Against a backdrop of global change, UKWA – the United Kingdom Warehousing Association – is working hard to ensure its members understand where opportunities lie, says the organisation’s CEO, Peter Ward We are living in times of rapid global change, possibly unprecedented in our modern world and the current and future logistics landscape is one that will be negotiated successfully by companies able to recognise opportunity, embrace innovation and adapt in an unpredictable world.
One of the key drivers of change is the so-called ‘new consumer’, who predominantly shops online, expects to find what they want when they want it 24/7, demands free home delivery and free returns, shops ‘fresh’ in local convenience stores little and often. Big high street stores are closing as online shopping – continues to grow apace.
This change is fuelling demand for more warehousing space. However, there is a well-documented lack of suitable development land available and supply of existing warehouse units has fallen 71% since 2009.
Although UKWA has continued to highlight the imbalance of supply and demand, Savills reports only 6.5% vacancy nationwide and 3% in London, with property developers failing to react to demand, global investors taking advantage of the weaker pound and snapping up available real estate, with rental rates rising sharply.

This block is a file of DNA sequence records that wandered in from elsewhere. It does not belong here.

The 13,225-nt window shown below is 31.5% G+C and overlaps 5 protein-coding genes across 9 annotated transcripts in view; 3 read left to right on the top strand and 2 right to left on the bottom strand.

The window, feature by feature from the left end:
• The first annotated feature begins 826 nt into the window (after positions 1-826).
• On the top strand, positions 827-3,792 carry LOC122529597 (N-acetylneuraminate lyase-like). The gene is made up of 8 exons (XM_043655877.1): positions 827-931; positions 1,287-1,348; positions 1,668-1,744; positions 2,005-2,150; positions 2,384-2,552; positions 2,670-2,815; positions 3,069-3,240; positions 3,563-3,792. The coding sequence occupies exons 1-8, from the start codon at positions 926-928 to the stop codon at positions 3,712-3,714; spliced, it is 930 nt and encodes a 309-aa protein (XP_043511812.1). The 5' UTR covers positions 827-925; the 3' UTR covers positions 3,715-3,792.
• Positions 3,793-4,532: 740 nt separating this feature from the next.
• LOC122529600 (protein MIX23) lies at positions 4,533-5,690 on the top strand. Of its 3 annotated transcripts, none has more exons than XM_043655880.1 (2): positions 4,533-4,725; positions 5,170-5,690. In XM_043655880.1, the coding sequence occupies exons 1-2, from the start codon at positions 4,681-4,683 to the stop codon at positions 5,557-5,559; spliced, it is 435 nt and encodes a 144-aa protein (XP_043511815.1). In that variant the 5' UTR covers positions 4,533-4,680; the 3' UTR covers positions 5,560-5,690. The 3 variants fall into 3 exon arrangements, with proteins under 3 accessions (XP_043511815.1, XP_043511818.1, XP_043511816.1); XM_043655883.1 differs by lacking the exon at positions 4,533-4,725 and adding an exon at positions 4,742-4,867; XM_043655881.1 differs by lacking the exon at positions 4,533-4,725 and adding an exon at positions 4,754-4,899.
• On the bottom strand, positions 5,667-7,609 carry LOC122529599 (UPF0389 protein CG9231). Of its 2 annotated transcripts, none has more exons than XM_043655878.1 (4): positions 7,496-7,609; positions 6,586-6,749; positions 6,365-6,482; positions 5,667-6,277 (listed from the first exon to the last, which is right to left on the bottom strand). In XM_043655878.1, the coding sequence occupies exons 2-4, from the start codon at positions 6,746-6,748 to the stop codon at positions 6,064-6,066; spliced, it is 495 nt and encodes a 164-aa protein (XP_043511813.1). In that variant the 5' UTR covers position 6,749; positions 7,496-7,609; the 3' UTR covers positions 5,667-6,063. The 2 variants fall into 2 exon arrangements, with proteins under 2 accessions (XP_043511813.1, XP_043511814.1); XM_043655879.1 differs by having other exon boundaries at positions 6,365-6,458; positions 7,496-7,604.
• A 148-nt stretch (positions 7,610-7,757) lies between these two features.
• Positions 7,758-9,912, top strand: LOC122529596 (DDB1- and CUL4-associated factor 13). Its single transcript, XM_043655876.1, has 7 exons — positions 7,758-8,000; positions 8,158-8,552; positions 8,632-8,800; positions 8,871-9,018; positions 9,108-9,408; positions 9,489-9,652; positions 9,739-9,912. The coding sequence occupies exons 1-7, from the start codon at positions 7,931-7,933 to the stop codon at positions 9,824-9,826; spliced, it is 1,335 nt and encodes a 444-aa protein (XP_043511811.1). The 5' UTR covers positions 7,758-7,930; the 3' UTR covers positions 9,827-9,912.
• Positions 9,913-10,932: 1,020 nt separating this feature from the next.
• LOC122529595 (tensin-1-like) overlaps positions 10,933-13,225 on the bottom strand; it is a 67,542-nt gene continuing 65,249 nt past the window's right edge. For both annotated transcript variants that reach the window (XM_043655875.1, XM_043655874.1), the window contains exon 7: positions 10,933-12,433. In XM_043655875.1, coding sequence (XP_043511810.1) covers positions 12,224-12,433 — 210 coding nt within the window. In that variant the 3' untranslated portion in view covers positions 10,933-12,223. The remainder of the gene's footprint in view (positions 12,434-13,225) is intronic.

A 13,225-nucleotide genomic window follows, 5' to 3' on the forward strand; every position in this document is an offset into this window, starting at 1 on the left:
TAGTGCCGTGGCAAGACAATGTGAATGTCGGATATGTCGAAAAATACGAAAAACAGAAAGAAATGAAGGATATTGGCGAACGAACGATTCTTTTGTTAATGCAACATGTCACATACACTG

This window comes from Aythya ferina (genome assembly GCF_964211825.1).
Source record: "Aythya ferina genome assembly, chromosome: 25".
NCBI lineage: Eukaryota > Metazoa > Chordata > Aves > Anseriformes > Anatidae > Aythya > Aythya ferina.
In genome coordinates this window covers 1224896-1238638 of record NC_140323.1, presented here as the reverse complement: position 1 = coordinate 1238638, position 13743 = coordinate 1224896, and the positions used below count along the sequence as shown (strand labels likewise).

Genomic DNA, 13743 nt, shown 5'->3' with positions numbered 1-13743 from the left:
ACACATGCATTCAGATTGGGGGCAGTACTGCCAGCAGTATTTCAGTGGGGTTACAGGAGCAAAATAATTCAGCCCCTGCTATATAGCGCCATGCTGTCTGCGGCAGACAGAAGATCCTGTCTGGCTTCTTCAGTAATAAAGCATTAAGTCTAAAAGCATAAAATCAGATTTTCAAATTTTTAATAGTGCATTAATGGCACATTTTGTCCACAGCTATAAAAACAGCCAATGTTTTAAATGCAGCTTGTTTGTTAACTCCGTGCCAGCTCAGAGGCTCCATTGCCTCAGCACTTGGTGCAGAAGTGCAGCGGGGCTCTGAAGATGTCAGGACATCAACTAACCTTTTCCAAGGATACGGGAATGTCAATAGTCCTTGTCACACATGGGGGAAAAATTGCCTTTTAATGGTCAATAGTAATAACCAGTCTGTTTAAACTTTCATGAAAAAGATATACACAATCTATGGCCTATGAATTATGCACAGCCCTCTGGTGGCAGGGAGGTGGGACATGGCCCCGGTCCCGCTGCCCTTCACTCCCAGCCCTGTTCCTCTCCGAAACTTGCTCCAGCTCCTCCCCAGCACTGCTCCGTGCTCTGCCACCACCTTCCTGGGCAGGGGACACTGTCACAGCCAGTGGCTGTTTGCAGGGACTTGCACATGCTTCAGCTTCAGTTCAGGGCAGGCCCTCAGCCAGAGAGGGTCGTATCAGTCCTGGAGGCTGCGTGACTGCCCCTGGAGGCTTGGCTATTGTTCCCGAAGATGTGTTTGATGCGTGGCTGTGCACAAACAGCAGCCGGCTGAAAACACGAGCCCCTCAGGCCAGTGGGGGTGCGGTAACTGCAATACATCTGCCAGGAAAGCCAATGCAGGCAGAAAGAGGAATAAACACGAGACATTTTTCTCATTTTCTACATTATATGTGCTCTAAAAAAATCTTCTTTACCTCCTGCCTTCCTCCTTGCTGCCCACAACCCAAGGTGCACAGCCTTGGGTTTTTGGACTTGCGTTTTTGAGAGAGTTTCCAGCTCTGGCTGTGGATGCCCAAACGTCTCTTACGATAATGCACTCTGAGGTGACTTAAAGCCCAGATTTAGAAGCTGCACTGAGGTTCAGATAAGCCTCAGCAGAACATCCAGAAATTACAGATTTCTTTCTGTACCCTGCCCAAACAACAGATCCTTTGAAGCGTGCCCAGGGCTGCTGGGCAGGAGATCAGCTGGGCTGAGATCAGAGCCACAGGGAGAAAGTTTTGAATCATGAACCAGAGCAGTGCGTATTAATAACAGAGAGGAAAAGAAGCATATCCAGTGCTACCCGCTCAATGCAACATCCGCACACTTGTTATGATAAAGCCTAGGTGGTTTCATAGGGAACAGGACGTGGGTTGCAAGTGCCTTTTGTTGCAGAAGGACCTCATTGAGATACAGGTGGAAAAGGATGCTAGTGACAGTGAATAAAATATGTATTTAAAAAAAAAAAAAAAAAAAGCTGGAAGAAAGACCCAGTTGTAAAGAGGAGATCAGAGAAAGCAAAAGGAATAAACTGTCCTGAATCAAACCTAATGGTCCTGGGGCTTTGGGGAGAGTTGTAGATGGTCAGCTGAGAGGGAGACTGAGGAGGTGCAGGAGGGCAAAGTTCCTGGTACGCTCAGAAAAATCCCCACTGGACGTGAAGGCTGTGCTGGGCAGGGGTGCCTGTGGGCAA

There has been a shift of focus for new warehousing, with big operators looking north and east to be close to available labour markets, and a requirement for proximity to the national grid to meet the huge energy requirements of major fulfilment facilities.
Online retailing is also exacerbating the labour and skills shortage. At a time when the UK is experiencing the lowest youth employment rate since the 1970s and the Government remains committed to a post-Brexit cap on net migration to below 100,000, labour has become a scarce resource, particularly at peak times such as Christmas and Black Friday.
UKWA is supporting members in recruiting Apprentices and developing industry-specific training courses to up-skill workforces, fostering staff retention and improving productivity.
Could rapidly evolving technology, including robotics and automation, be a solution to the labour and skills shortage?
While there is worry robotics will take people’s jobs, the reality is that it will enhance jobs, removing repetitive elements, human error and improving job satisfaction as well as productivity.
For now full automation looks beyond the reach of all but the biggest organisations, but as cost comes down, different technologies are becoming more accessible, particularly when introduced as ‘islands of automation’, and in the end adoption will become inescapable.
As we head towards 2019, the message to the industry from UKWA is plan for the unforeseen, build in operational agility and flexibility, harness technology and above all, be prepared to adapt.